Dual track or academic route for auditors: does it matter?
AbstractIn the Netherlands auditors can be trained in a part-time educational track in which students combine working and studying or in a full-time educational track. The former training is relatively firm-specific whereas the latter training is relatively general. Applying human capital theory, we expect higher wage growth for full-time educated auditors than for dual-educated auditors. Furthermore, full-time educated auditors may have better outside options than part-time educated auditors. This may make it easier for them to switch employers than for the part-time educated auditors. The predictions on tenure and wages of differently educated auditors are supported by the estimation results in this paper. The part-time, dual track appears an important route for students from a lower socioeconomic background.
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Bibliographic InfoArticle provided by Taylor & Francis Journals in its journal Applied Economics.
Volume (Year): 38 (2006)
Issue (Month): 9 ()
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Web page: http://www.tandfonline.com/RAEC20
Other versions of this item:
- Hartog, Joop & Jonker, Nicole & van Ophem, Hans, 2002. "Dual Track or Academic Route for Auditors: Does It Matter?," IZA Discussion Papers 640, Institute for the Study of Labor (IZA).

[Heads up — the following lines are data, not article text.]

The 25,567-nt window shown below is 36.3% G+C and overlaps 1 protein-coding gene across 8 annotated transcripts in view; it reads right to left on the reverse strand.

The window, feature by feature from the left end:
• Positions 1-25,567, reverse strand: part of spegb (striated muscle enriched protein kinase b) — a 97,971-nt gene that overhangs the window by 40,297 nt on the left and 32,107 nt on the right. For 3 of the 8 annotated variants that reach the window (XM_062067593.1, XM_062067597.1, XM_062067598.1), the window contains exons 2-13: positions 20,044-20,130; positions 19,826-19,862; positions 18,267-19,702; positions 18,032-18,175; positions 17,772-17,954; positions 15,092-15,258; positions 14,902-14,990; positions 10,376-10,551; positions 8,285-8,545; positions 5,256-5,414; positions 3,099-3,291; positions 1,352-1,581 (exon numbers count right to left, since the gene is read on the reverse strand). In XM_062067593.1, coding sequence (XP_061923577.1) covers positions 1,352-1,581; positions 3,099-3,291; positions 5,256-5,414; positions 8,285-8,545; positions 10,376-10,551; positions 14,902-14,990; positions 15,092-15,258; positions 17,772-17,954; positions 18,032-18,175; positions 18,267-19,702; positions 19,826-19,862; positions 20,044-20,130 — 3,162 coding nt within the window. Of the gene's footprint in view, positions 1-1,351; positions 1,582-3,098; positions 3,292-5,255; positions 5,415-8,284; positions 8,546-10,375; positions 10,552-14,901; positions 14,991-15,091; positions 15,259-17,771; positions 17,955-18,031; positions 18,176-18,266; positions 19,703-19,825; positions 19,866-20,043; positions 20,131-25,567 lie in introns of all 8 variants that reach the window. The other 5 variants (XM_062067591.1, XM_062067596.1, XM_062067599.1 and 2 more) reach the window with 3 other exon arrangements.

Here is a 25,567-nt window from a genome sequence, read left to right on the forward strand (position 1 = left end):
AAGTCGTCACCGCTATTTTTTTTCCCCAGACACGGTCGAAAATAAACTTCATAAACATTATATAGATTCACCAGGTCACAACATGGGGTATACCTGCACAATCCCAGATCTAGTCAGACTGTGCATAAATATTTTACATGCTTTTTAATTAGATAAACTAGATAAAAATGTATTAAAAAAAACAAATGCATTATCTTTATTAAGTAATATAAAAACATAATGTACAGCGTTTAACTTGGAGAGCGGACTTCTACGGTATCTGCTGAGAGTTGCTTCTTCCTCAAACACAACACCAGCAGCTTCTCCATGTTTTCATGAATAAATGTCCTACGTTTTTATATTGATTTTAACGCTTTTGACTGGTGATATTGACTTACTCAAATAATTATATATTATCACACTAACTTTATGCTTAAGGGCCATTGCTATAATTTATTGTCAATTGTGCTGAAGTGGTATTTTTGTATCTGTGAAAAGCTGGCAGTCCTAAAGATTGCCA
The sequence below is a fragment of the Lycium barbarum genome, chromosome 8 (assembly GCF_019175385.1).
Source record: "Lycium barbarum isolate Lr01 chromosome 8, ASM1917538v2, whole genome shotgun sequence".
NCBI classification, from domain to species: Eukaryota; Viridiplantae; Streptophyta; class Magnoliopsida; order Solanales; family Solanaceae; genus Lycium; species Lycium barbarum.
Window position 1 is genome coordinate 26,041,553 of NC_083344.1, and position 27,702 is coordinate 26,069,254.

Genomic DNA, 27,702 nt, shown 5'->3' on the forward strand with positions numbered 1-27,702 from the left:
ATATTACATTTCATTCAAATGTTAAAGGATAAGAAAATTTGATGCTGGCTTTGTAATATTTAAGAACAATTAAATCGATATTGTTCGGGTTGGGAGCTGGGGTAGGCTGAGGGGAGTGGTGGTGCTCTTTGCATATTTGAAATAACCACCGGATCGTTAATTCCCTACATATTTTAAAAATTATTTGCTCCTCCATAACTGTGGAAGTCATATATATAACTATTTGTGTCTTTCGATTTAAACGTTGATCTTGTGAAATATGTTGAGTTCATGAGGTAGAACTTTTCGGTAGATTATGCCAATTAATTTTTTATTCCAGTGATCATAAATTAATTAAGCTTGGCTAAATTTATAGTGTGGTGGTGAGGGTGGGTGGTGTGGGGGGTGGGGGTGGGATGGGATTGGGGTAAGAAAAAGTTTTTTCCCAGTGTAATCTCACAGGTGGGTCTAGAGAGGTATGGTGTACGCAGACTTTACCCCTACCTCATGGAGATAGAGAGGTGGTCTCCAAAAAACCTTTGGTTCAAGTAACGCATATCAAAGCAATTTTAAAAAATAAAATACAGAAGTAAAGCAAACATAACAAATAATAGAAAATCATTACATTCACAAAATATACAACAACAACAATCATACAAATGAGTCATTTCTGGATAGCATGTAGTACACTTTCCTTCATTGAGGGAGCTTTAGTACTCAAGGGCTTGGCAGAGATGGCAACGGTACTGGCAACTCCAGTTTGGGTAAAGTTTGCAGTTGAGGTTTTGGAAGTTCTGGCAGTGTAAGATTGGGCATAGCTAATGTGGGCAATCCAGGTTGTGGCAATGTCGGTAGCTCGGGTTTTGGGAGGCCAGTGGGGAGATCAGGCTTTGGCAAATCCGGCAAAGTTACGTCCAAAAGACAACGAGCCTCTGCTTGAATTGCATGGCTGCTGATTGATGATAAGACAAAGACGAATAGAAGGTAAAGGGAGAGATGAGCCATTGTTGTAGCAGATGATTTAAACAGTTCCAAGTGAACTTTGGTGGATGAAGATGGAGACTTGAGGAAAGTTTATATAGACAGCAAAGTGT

- C35 - Mathematical and Quantitative Methods - - Multiple or Simultaneous Equation Models; Multiple Variables - - - Discrete Regression and Qualitative Choice Models; Discrete Regressors; Proportions
- C41 - Mathematical and Quantitative Methods - - Econometric and Statistical Methods: Special Topics - - - Duration Analysis; Optimal Timing Strategies
- J24 - Labor and Demographic Economics - - Demand and Supply of Labor - - - Human Capital; Skills; Occupational Choice; Labor Productivity
- J31 - Labor and Demographic Economics - - Wages, Compensation, and Labor Costs - - - Wage Level and Structure; Wage Differentials
- J63 - Labor and Demographic Economics - - Mobility, Unemployment, Vacancies, and Immigrant Workers - - - Turnover; Vacancies; Layoffs
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